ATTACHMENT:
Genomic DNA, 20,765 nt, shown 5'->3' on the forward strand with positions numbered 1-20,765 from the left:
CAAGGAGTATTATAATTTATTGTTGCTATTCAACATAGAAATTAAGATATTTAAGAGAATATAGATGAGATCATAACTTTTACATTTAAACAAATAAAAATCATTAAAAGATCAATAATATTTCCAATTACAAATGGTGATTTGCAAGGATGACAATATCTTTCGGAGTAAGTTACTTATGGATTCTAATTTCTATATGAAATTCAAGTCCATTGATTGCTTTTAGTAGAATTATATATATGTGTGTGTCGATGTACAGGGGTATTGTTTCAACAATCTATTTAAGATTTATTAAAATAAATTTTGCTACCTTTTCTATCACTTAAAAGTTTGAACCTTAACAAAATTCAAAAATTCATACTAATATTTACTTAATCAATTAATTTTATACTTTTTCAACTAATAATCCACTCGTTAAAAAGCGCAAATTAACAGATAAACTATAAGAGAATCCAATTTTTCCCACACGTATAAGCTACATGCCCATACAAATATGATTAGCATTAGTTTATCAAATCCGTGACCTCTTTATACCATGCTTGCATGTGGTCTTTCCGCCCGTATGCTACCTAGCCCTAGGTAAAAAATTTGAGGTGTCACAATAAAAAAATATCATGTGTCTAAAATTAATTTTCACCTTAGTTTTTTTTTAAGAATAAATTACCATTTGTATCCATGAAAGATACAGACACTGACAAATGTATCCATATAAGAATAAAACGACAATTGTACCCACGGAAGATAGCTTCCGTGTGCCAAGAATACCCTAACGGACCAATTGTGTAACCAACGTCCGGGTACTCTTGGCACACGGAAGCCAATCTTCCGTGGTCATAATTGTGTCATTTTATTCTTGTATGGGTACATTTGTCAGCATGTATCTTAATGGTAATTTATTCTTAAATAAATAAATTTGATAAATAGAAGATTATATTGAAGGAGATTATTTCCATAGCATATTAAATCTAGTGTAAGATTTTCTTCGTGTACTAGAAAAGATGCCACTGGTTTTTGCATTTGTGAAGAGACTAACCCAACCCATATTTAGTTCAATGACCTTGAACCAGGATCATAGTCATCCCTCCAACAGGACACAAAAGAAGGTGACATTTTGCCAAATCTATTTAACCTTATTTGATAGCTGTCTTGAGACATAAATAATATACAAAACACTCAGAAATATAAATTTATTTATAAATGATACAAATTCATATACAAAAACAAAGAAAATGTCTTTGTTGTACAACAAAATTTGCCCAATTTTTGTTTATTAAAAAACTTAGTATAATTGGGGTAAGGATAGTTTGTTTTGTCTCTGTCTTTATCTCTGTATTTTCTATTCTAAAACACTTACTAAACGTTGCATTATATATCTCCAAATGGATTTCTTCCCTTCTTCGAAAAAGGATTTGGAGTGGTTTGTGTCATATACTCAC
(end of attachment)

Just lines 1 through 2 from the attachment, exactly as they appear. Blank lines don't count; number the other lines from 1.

Genomic DNA, 20,765 nt, shown 5'->3' on the forward strand with positions numbered 1-20,765 from the left:
CAAGGAGTATTATAATTTATTGTTGCTATTCAACATAGAAATTAAGATATTTAAGAGAATATAGATGAGATCATAACTTTTACATTTAAACAAATAAAAATCATTAAAAGATCAATAATATTTCCAATTACAAATGGTGATTTGCAAGGATGACAATATCTTTCGGAGTAAGTTACTTATGGATTCTAATTTCTATATGAAATTCAAGTCCATTGATTGCTTTTAGTAGAATTATATATATGTGTGTGTCGATGTACAGGGGTATTGTTTCAACAATCTATTTAAGATTTATTAAAATAAATTTTGCTACCTTTTCTATCACTTAAAAGTTTGAACCTTAACAAAATTCAAAAATTCATACTAATATTTACTTAATCAATTAATTTTATACTTTTTCAACTAATAATCCACTCGTTAAAAAGCGCAAATTAACAGATAAACTATAAGAGAATCCAATTTTTCCCACACGTATAAGCTACATGCCCATACAAATATGATTAGCATTAGTTTATCAAATCCGTGACCTCTTTATACCATGCTTGCATGTGGTCTTTCCGCCCGTATGCTACCTAGCCCTAGGTAAAAAATTTGAGGTGTCACAATAAAAAAATATCATGTGTCTAAAATTAATTTTCACCTTAGTTTTTTTTTAAGAATAAATTACCATTTGTATCCATGAAAGATACAGACACTGACAAATGTATCCATATAAGAATAAAACGACAATTGTACCCACGGAAGATAGCTTCCGTGTGCCAAGAATACCCTAACGGACCAATTGTGTAACCAACGTCCGGGTACTCTTGGCACACGGAAGCCAATCTTCCGTGGTCATAATTGTGTCATTTTATTCTTGTATGGGTACATTTGTCAGCATGTATCTTAATGGTAATTTATTCTTAAATAAATAAATTTGATAAATAGAAGATTATATTGAAGGAGATTATTTCCATAGCATATTAAATCTAGTGTAAGATTTTCTTCGTGTACTAGAAAAGATGCCACTGGTTTTTGCATTTGTGAAGAGACTAACCCAACCCATATTTAGTTCAATGACCTTGAACCAGGATCATAGTCATCCCTCCAACAGGACACAAAAGAAGGTGACATTTTGCCAAATCTATTTAACCTTATTTGATAGCTGTCTTGAGACATAAATAATATACAAAACACTCAGAAATATAAATTTATTTATAAATGATACAAATTCATATACAAAAACAAAGAAAATGTCTTTGTTGTACAACAAAATTTGCCCAATTTTTGTTTATTAAAAAACTTAGTATAATTGGGGTAAGGATAGTTTGTTTTGTCTCTGTCTTTATCTCTGTATTTTCTATTCTAAAACACTTACTAAACGTTGCATTATATATCTCCAAATGGATTTCTTCCCTTCTTCGAAAAAGGATTTGGAGTGGTTTGTGTCATATACTCAC